Tuesday, December 05, 2006

MY PRACTICE

After the tone of my last post I thought it was time for something fun, to the tune of any other Marine practitioners should be very familiar with….

MY PRACTICE
THIS IS MY PRACTICE, THERE ARE MANY LIKE IT BUT THIS ONE IS MINE. MY PRACTICE IS MY BEST FRIEND. IT IS MY LIFE. I MUST MASTER IT AS I MASTER MY LIFE. WITHOUT ME IT IS USELESS, WITHOUT MY PRACTICE I AM USELESS.

I WILL PRACTICE TRUE, I MUST PRACTICE STRAIGHTER THAN MY DELUSION WHICH IS TRYING TO CAUSE SUFFERING, I MUST PRACTICE CESSATION BEFORE I SUFFER....I WILL. MY PRACTICE AND MYSELF KNOW WHAT COUNTS IN THE UNIVERSE IS NOT ENLIGHTENMENT, THE NOISE OF OUR CHANTS, NOR THE SMOKE WE MAKE. WE KNOW THAT IT IS PRACTICE THAT COUNTS. WE WILL SIT...

MY PRACTICE IS EVEN AS I, BECAUSE IT IS MY LIFE. THUS I WILL LEARN IT AS A BROTHER, LEARN ITS WEAKNESSES, ITS STRENGTHS, ITS PARTS, ITS ACCESSORIES, ITS CERIMONIES AND ITS PRAYRS. I WILL EVER GUARD IT AGAINST THE RAVAGES OF SAMSARA AND DOUBT. I WILL KEEP MY PRACTICE CLEAN AND READY, EVEN AS I AM CLEAN AND READY. WE WILL BECOME PART OF EACH OTHER. WE WILL...

BEFORE MYSELF I SWEAR THIS CREED, MY PRACTICE AND MYSELF ARE THE DEFENDERS OF MY UNIVERSE, WE ARE THE MASTERS OF OUR SELVES, WE ARE THE SAVIORS OF MY LIFE. SO BE IT, UNTIL THERE IS NO SAMSARA BUT PEACE.


Gassho!
Jordan

4 Comments:

Blogger oxeye said...

hi jordan - the original ends.. "until there is no enemy but peace." I always wondered if that line was intentionaly ambiguous.

Thursday, 07 December, 2006  
Blogger Jordan & The Tortoise said...

Oxeye,
There is a great article about Buddhism and the soldier here: http://www.beyondthenet.net/thedway/soldier.htm

The last line I hope should resolve any ambiguity you may have felt.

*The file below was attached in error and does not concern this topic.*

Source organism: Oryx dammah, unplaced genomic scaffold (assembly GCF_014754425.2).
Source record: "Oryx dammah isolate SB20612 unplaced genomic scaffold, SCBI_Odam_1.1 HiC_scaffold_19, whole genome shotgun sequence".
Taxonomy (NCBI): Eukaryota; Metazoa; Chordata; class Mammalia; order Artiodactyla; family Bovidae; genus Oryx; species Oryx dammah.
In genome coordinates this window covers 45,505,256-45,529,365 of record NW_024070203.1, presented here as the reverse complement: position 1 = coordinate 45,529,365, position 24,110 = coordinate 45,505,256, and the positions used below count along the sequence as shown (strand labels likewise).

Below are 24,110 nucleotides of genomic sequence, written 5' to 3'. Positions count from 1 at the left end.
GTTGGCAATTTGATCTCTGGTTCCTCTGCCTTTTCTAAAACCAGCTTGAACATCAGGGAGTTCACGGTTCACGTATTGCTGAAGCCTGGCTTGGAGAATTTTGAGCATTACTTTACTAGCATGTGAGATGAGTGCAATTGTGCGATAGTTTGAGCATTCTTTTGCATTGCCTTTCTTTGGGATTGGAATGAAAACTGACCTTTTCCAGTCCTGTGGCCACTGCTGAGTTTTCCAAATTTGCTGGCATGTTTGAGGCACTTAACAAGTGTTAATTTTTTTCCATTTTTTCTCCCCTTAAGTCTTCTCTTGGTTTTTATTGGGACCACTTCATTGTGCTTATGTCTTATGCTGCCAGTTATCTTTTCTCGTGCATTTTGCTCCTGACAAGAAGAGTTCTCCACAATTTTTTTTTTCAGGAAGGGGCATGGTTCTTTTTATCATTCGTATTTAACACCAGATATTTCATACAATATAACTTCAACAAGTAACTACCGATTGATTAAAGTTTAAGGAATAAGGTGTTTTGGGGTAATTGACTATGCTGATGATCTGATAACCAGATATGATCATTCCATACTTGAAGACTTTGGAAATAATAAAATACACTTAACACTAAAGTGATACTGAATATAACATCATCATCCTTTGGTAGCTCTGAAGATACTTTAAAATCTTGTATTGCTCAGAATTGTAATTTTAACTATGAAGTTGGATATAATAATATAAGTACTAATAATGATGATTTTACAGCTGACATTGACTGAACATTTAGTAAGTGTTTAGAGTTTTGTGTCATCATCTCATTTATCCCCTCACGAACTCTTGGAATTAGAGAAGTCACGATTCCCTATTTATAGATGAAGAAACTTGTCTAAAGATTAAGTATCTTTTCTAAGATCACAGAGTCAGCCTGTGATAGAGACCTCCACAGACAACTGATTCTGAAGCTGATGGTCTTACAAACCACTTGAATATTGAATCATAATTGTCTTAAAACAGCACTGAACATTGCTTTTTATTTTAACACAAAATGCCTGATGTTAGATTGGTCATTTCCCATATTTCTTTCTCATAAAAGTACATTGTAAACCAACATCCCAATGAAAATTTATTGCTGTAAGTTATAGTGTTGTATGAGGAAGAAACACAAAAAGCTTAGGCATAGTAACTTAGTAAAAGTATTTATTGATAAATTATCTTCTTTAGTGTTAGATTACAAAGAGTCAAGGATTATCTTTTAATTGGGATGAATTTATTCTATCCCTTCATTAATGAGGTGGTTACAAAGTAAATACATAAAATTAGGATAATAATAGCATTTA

I have quoted the last paragraph below.

“The soldier is one who thrives for peace within because he is one who realizes the pain of his own wounds. He is one who sees the bloody destruction of war, the dead, the suffering etc. Hence his desire to bring peace to himself as well as to the others by ending the war as soon as possible. He not only suffers during the war but even after the war. The painful memories of the battles he fought linger in him making him aspire for true and lasting peace within and without. Hence the common phenomenon of transformation of brutal kings having an insatiable desire to conquer to incomparable and exemplary righteous kings such as Drarmasoka king of Mourian dynasty of India.”

Gassho
Jordan

Thursday, 07 December, 2006  
Blogger oxeye said...

"People returning from War are never the same. War changes them, some more than others. When the Warrior within is released it can never be put back in the box, can never be ignored.

The effects of war trauma can be subtle or dramatic. They range from persistent vigilance, insomnia, and generalized anxiety to violent rage, substance abuse, criminal behavior, murder, and suicide."

that was from returningwarriors.com

I have known many returning vets in my life and like the general population they are all different. It would be great if they were all inclined towards peaceful pursuits, but my experience has been that many become involved in all types of destructive behavior. The "Hell's Angels" were started by returning vets for example. But there are also veterans like Harvey So Daiho Hilbert, Co-Founder of Clear Mind Zen. He came out of it wanting to help other people find their own peace.

He has a great blog by the way..

Zen

Thursday, 07 December, 2006  
Blogger Jordan & The Tortoise said...

Oxeye,

Thank you.

Unfortunately we are all bound to some extent by greed, anger, and delusion.
This will cause a lot of people to do destructive things “persistent vigilance, insomnia, and generalized anxiety to violent rage, substance abuse, criminal behavior, murder, and suicide.” Any trauma can have a similar result. I had the lucky circumstance of gaining a third perspective, which has helped me (after being spiritually whipped to the bone.)

Getting others there is difficult. Worse yet can seem to cause even more damage. This is probably where the tradition of making a person ask three times to get into a monastery comes from. Some people are not ready for reality.

I like Harvey So Daiho Hilbert’s blog. It is…Peaceful.

Gassho
Jordan

Thursday, 07 December, 2006  

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